As far as I’m concerned, everyone should own a cordless power drill if they can afford one. I got mine late last year when my wife and I moved into a new apartment in New York City — we opted for a few more inches of space given the settling reality of long-term working from home — and I've been using it regularly nearly every single weekend since. From hanging a power strip on the wall behind my TV to putting together the recently-arrived NordicTrack S22i Studio Cycle exercise bike we finally bought, I rarely approach a project these days without the drill.
It's grown especially useful to me as I'm not naturally handy with tools and I rarely start a (minor) home improvement project knowing exactly what I'm doing, opting instead for the adventure of figuring it out as I go. Sporting a motorized screwdriver in-hand to help me hasten every job (and easily undo mistakes, command-Z style) has proven nearly priceless to me. In fact, I regret taking so long to grab the relatively affordable appliance that’s saved me so many hours of work. I always felt I had to attain some level of competency with household projects first and only then earn the electric drill but, as with most things, it’s never the wrong time to take the first step.
There are all kinds of drills out there for you to choose from: When I grabbed this highly-rated drill from the neon Ryobi brand at my local Home Depot, it ran me about $70. As you can see, its price has dropped in the months since, if you’re able to buy it ahead rather than find yourself in a pinch like I did and consequently at the mercy of brick-and-mortar prices.
Grabbing just the base model gets you a lightweight, handheld drill with a two-sided drill bit (one side Phillips and one side flat). Its battery has never run out on me during a project and I’ve gone for hours, activating the drill any time I need its magic. The 12-volt battery is removable and charges in a separate dock you can keep out of sight and a light will illuminate your work anytime you trigger the drill to action.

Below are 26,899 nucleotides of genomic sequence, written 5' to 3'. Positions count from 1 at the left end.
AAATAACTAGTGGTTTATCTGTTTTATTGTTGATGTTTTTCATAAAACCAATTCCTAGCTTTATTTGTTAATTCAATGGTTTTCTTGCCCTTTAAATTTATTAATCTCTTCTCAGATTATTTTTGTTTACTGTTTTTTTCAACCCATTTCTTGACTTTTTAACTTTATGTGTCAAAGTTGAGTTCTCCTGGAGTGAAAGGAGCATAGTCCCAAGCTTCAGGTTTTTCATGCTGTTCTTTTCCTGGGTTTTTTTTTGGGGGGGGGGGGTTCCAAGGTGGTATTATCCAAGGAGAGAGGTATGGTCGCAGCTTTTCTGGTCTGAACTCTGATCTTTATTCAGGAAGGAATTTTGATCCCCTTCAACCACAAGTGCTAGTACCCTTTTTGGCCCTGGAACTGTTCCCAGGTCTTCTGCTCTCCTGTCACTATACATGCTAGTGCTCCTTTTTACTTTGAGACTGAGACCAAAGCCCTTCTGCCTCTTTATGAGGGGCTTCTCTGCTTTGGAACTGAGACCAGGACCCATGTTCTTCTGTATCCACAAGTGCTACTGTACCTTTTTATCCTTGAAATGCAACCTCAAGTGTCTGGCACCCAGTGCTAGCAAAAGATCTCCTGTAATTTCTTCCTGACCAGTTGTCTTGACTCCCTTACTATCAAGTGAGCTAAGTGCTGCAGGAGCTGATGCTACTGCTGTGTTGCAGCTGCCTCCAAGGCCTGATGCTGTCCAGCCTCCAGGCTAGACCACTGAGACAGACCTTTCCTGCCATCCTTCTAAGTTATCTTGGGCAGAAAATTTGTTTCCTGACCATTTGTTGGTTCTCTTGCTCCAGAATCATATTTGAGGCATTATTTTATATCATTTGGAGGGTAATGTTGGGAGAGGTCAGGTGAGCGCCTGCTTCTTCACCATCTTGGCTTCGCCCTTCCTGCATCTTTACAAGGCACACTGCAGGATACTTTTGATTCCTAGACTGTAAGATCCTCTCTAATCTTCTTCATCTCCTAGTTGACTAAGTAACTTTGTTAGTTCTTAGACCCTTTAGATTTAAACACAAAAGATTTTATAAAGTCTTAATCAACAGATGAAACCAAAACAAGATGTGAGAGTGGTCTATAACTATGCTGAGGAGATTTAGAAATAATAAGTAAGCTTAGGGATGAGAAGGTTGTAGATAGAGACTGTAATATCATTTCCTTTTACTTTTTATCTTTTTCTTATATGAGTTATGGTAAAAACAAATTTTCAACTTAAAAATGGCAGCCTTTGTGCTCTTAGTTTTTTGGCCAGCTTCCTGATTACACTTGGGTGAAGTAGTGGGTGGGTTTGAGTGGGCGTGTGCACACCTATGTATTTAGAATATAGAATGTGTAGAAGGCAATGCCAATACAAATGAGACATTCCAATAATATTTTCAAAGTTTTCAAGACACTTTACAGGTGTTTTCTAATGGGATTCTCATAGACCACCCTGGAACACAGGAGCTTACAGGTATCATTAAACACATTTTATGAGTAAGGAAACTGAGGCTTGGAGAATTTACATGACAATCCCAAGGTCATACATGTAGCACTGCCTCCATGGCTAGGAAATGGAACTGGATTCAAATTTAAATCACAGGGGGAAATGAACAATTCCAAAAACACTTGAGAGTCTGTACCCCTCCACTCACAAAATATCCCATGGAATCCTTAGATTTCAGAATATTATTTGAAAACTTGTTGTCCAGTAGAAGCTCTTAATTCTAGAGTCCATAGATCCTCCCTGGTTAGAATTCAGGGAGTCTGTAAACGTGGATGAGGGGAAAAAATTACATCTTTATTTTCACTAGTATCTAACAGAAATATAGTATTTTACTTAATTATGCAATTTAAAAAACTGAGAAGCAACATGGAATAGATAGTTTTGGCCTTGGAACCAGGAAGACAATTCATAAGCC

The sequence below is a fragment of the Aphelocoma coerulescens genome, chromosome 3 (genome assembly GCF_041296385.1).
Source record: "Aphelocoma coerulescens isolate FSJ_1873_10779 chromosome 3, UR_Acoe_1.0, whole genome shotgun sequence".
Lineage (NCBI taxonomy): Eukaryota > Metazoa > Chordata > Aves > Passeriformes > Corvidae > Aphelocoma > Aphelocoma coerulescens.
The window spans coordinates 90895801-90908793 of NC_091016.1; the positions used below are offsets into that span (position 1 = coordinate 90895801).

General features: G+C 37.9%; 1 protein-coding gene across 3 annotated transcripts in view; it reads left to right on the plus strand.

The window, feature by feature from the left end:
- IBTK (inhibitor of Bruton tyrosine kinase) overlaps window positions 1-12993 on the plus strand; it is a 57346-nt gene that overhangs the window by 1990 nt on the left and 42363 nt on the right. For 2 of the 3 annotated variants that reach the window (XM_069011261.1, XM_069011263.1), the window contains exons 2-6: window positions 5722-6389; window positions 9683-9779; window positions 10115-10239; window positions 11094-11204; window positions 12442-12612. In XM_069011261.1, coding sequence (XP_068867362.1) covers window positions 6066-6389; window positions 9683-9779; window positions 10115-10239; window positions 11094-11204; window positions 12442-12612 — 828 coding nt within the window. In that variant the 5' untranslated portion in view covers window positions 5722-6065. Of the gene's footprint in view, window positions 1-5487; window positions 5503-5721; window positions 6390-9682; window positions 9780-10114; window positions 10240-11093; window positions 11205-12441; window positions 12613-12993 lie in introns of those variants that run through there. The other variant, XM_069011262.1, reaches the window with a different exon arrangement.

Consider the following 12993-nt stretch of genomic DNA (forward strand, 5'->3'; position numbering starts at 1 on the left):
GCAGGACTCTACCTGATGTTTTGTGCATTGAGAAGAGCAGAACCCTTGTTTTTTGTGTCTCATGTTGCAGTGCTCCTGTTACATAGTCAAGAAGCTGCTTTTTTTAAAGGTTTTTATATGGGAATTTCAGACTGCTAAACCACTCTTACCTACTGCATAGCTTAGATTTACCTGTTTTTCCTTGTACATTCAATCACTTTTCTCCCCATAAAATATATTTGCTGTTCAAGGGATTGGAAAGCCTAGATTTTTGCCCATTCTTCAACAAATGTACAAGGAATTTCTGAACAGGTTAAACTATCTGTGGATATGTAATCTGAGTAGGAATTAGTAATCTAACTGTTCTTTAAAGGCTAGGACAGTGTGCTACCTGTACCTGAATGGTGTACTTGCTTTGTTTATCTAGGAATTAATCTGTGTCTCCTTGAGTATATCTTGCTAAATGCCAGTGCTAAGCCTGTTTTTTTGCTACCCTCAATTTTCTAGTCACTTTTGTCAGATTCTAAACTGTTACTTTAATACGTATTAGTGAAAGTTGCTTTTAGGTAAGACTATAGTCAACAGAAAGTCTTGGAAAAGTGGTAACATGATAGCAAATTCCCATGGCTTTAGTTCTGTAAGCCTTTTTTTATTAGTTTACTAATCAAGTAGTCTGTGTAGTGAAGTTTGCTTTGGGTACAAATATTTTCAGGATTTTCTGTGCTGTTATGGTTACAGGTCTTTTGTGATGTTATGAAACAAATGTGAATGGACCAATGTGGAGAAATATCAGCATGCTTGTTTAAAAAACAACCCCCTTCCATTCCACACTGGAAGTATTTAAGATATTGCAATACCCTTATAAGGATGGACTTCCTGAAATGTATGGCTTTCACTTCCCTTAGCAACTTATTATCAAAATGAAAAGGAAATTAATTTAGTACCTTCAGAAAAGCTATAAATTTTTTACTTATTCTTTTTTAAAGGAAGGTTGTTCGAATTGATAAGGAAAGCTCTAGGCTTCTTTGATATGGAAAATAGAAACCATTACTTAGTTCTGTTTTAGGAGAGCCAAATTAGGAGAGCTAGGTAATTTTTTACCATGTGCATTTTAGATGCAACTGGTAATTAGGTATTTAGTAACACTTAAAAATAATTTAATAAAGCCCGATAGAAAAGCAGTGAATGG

While the two-sided drill bit that comes with the Ryobi is mostly all I need for my minor projects, I highly recommend grabbing a kit of extra attachments. I got this one (again, for more than this online price) and it’s proven worthy of its 4.8-star average rating from more than 800 reviews on Amazon. From different screw types to various drill sizes and other, more unique attachments, you should be good to go into any amateur home improvement project you stick to given your extra time at home these days. The carrying case for this kit includes a simple locking mechanism that has saved my floor several times.
Best cordless drills in 2021, according to Consumer Reports
Regardless of which electric drill you go with, you’ll likely find it’s improved your domestic workflow, perhaps even incentivizing more of it than you’d otherwise embark upon. If Ryobi’s neon look isn’t up to your stylistic caliber or you have other brands in mind, the basic output of various, affordable models should provide the same foundational value.
If you’re on the market for just such a drill, here are the best cordless drills to consider buying right now, according to the reviewers at Consumer Reports (and in alphabetical order):
- Bosch Cordless Drill
- DeWalt XTREME 12-Volt Brushless Cordless Drill (also Amazon’s 9th-bestselling power drill)
- DeWalt 20V MAX XR Brushless Drill and Driver (also Amazon’s 3rd-bestselling power drill)
- DeWalt 20V MAX Cordless Drill and Driver Kit (also Amazon’s 2nd-bestselling power drill)
- Hilti SFD 2-a Power Tool Hammer Drill Driver
- Makita 12V MAX CXT Brushless Cordless Driver and Drill Kit
- Ridgid Tool Company 18V Brushless Hammer Drill
- Ryobi 18V Lithium Ion Brushless Drill and Driver